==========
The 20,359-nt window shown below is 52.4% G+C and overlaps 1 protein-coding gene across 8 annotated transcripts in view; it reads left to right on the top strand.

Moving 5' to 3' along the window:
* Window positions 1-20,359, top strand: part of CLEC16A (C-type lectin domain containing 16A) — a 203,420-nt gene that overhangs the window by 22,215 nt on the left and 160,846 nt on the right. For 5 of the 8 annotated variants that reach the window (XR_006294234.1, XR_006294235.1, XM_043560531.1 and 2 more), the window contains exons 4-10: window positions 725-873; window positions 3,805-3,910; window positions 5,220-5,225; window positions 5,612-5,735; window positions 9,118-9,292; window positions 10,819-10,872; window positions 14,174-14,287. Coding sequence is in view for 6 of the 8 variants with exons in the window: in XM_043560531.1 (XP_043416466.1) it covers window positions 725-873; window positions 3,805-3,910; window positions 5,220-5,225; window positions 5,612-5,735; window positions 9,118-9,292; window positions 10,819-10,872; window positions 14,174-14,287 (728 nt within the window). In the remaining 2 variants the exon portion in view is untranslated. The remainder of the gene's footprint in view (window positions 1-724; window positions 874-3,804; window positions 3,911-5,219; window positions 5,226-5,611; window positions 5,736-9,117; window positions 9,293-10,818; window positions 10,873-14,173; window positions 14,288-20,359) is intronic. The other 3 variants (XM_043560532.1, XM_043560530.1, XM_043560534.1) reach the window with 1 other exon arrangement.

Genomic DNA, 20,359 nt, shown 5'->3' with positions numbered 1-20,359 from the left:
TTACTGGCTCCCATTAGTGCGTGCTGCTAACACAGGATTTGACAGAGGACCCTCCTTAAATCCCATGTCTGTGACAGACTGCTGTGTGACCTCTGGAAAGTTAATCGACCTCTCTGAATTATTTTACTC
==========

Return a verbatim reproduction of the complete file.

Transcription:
The 20,359-nt window shown below is 52.4% G+C and overlaps 1 protein-coding gene across 8 annotated transcripts in view; it reads left to right on the top strand.

Moving 5' to 3' along the window:
* Window positions 1-20,359, top strand: part of CLEC16A (C-type lectin domain containing 16A) — a 203,420-nt gene that overhangs the window by 22,215 nt on the left and 160,846 nt on the right. For 5 of the 8 annotated variants that reach the window (XR_006294234.1, XR_006294235.1, XM_043560531.1 and 2 more), the window contains exons 4-10: window positions 725-873; window positions 3,805-3,910; window positions 5,220-5,225; window positions 5,612-5,735; window positions 9,118-9,292; window positions 10,819-10,872; window positions 14,174-14,287. Coding sequence is in view for 6 of the 8 variants with exons in the window: in XM_043560531.1 (XP_043416466.1) it covers window positions 725-873; window positions 3,805-3,910; window positions 5,220-5,225; window positions 5,612-5,735; window positions 9,118-9,292; window positions 10,819-10,872; window positions 14,174-14,287 (728 nt within the window). In the remaining 2 variants the exon portion in view is untranslated. The remainder of the gene's footprint in view (window positions 1-724; window positions 874-3,804; window positions 3,911-5,219; window positions 5,226-5,611; window positions 5,736-9,117; window positions 9,293-10,818; window positions 10,873-14,173; window positions 14,288-20,359) is intronic. The other 3 variants (XM_043560532.1, XM_043560530.1, XM_043560534.1) reach the window with 1 other exon arrangement.

Genomic DNA, 20,359 nt, shown 5'->3' with positions numbered 1-20,359 from the left:
TTACTGGCTCCCATTAGTGCGTGCTGCTAACACAGGATTTGACAGAGGACCCTCCTTAAATCCCATGTCTGTGACAGACTGCTGTGTGACCTCTGGAAAGTTAATCGACCTCTCTGAATTATTTTACTC